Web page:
Foutah Djallon is a historical highland region stretching from Labe in central Guinea to southern Senegal, northern Sierra Leone in Koinadugu and north east of Liberia in Nimba. Its highest peak is 1,515 feet above sea level.
My journey was primarily to search for the things that unite us as a people belonging to the same regions with so many similarities, yet we know so little about each other. My mission was to explore possibilities on getting to know each other better through academic and cultural exchange, translating our literature into English and French, and promote civil society interactions.
It is a combination of the Fulas and the original inhabitants called Yalunkas who were driven south through conquests by the Fulas to northern Sierra Leone where they live a quiet life. The Yalunkas are cousins of the Susus and can be found in Forecariah, Coyah in Guinea, kabala and Kambia in Sierra Leone.
Nomadic Fulani herdsmen settled in Foutah Djallon 200 years ago and have spread their influence in the region farming and herding cattle.
Having read and heard so much about the region, I saw the only opportunity to visit during my recent vacation when I was invited to Labe by the founders of both the Guinean PEN Center, a writer’s collective, and the Musee Du Fouta, a museum that captures and displays the customs and traditions of the Fula people. I started my overland journey by crossing the Mano River Bridge at Bo Waterside. My first disappointment on landing at Gendema was that there was fuel shortage in Sierra Leone. This meant that all the Peugeot taxis were grounded and the only available means of transport from Gendema to Bo Town, Sierra Leone’s second capital was by a motorbike. Half of the journey of only 27 miles took us nearly four hours on a bike due to its deplorable nature. It is the worst segment of the road from Liberia to Guinea and very uncomfortable and dangerous even on a bike. I slept soundly in Bo after a tiresome journey from Gendema. The journey from Bo Town to Pamlap was a smooth ride all the way and we changed vehicle at the Pamlap border.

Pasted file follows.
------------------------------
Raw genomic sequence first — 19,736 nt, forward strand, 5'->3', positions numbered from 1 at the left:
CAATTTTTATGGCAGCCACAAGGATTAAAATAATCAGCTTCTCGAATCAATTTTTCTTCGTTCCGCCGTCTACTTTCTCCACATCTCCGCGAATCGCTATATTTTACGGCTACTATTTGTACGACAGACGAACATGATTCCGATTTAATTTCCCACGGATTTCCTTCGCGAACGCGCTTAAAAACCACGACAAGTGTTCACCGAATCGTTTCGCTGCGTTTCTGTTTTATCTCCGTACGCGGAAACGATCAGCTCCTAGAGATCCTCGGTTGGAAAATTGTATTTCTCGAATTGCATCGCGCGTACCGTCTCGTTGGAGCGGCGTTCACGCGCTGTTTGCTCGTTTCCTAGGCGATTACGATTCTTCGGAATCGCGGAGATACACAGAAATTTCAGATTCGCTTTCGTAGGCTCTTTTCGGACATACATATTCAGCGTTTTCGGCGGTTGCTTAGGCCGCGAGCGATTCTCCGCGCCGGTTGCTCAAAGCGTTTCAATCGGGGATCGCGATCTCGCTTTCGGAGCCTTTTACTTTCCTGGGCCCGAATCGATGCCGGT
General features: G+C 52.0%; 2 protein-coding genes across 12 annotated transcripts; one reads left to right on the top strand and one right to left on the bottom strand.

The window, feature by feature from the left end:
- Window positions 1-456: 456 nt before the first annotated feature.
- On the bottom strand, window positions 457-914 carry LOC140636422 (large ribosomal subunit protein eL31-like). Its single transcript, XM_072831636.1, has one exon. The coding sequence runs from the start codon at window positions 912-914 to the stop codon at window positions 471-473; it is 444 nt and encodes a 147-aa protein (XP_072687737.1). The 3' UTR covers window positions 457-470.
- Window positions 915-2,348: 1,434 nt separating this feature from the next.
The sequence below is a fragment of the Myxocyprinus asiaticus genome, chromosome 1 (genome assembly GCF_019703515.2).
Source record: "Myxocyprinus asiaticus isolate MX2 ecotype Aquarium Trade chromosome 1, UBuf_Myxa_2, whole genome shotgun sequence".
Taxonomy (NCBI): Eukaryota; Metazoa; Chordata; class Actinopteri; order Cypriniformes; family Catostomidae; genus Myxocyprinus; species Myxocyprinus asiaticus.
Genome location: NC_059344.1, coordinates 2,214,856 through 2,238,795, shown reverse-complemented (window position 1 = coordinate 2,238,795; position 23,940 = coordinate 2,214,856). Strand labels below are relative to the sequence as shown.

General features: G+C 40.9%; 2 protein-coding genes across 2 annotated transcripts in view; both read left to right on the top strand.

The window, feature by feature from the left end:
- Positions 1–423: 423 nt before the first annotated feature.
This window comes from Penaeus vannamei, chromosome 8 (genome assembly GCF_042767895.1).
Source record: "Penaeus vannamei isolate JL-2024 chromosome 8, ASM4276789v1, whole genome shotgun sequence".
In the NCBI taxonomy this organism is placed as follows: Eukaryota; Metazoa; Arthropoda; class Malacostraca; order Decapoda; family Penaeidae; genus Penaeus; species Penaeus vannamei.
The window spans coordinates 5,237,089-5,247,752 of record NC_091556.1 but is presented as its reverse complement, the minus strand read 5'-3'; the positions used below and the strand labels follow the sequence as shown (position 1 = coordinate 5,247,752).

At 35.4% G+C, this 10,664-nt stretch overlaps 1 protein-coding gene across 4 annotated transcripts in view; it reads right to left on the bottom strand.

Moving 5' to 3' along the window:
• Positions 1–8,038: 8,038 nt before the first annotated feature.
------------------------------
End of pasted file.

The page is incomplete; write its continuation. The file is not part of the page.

Now on Guinean soil, Guinean soldiers demanded every passenger to pay 5,000 Guinean Francs before stamping our passports, otherwise, we won’t be allowed to enter. I asked why we had to pay as ECOWAS and MRU citizens but the unfriendly soldiers were highly irritated by my refusal to pay. We moved on to the last checkpoint into Conakry called Transit in Coyah. Here again, the soldiers asked each passenger for 5000 Franc Guinea before they would allow us to continue our journey. I insisted that I won’t pay but another passenger paid my tax because of the delay. The car had to move on and it is the usual operation for the hungry soldiers, one of whom was already drunk at 6:30 in the evening when we arrived there.